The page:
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  • Writer's pictureAlan Shoebridge

One year later: Evaluating the impact of AI on content creation

Updated: Nov 25, 2023

I want to start by looking back about three years. Crypto, blockchain, NFTs, Web 3 and the Metaverse were all getting hyped to incredible levels. They were going to change the world. Democratize experiences. Start adapting now or be ready for redundancy! Matt Damon was telling us to be bold. Don’t miss out!

I was not bold. The super bowl ads for crypto didn’t move me. If anything, I was confused.

I never understood any of it. I’m not ashamed to admit that now, especially with how things turned out. Thanks for nothing, Sam Bankman-Fried.

When sorting through all the hype around each of those areas, I couldn’t resolve a crucial question: what problems did they solve for the average person? Aside from the Metaverse, which I figured would appeal to a decent-sized niche, none of the others seemed to have any real use case for the public. At least I couldn’t articulate one.

Fast forward to last November. ChatGPT has exploded into the public consciousness. Out of nowhere, I’m getting texts from colleagues telling me how AI can write a press release in under a minute. People were fretting about massive job losses in the future.

Immediately, I saw a clear use case. I saw problems AI could solve. I also saw problems AI would create. I wasn’t unique as most people envisioned those same things.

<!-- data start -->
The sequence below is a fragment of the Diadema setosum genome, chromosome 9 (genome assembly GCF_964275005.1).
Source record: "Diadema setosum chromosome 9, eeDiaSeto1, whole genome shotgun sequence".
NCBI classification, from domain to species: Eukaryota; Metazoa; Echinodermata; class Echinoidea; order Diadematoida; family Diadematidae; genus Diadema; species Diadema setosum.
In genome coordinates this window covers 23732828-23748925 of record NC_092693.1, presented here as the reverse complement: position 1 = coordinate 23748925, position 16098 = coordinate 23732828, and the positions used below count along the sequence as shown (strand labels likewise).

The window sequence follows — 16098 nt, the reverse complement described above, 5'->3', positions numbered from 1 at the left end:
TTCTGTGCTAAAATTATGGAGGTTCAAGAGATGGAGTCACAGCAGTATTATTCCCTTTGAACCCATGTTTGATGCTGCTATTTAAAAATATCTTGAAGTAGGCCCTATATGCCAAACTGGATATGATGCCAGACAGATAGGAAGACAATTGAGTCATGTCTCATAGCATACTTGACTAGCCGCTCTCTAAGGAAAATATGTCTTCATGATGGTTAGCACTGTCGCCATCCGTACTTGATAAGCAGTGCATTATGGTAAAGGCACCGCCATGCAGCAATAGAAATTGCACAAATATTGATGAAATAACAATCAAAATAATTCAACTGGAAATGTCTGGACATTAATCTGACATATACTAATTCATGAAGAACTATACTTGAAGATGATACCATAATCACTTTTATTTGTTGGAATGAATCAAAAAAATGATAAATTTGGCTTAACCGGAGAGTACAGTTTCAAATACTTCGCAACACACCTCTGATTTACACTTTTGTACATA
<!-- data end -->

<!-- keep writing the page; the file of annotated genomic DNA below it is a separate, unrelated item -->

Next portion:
The user growth of ChatGPT was incredible. News reports estimate that ChatGPT hit 100 million monthly active users by January 2023. This made it the fastest-growing application in history until Threads took that distinction in July.

Without a doubt, AI was going to have an impact. Maybe a big one.

Where things stand now

Now more than a year later, I’ve experimented with several AI tools to augment and assist my work producing various types of content.

Mainly, I’ve used AI for:

  • Revising copy. AI is perfect for taking longer-form content – like this blog – and cutting it down into key messages, bullet points and social media posts.

  • Creating thought starters. I remain committed to NEVER using AI to write content coming out under my name, but creating a list of ideas is fair game.

  • Iterating headlines.

  • Evaluating reading levels and potential audience interest.

Nothing too revolutionary there, but AI tools are saving me at least an hour a day. And with Microsoft co-pilot on the way for Word and PowerPoint, I expect additional productivity gains in 2024.

Now, there are a lot of cautions that need to be taken with AI-created content. Copyright infringement, bias, hallucinations and information accuracy are just a few concerns.

Those are big issues. Massive.

Yet, anyone whose job involves creating content needs to try some of the available AI tools and see how they might make daily work easier, especially for lower-value and low-risk writing projects.

The future of AI 'copywriting'

Unlike blockchain, crypto and NFTs, the time is now for AI and content creation. And AI use for writing is only going to get more prevalent in the future. Here’s one great point as to why:

Folks. Writing is hard (@#$%) work. It’s physically taxing and mentally exhausting. The vast majority of people do it because they *have to* and because they’re paid to, not for love of L’ecriture. And they will absolutely embrace machines that can lift some of that burden. - Matthew Kirschenbaum via Twitter.

He’s right on target.

I did have to look up the meaning of L’ecriture. Here is what Google’s AI tool Bard had to say,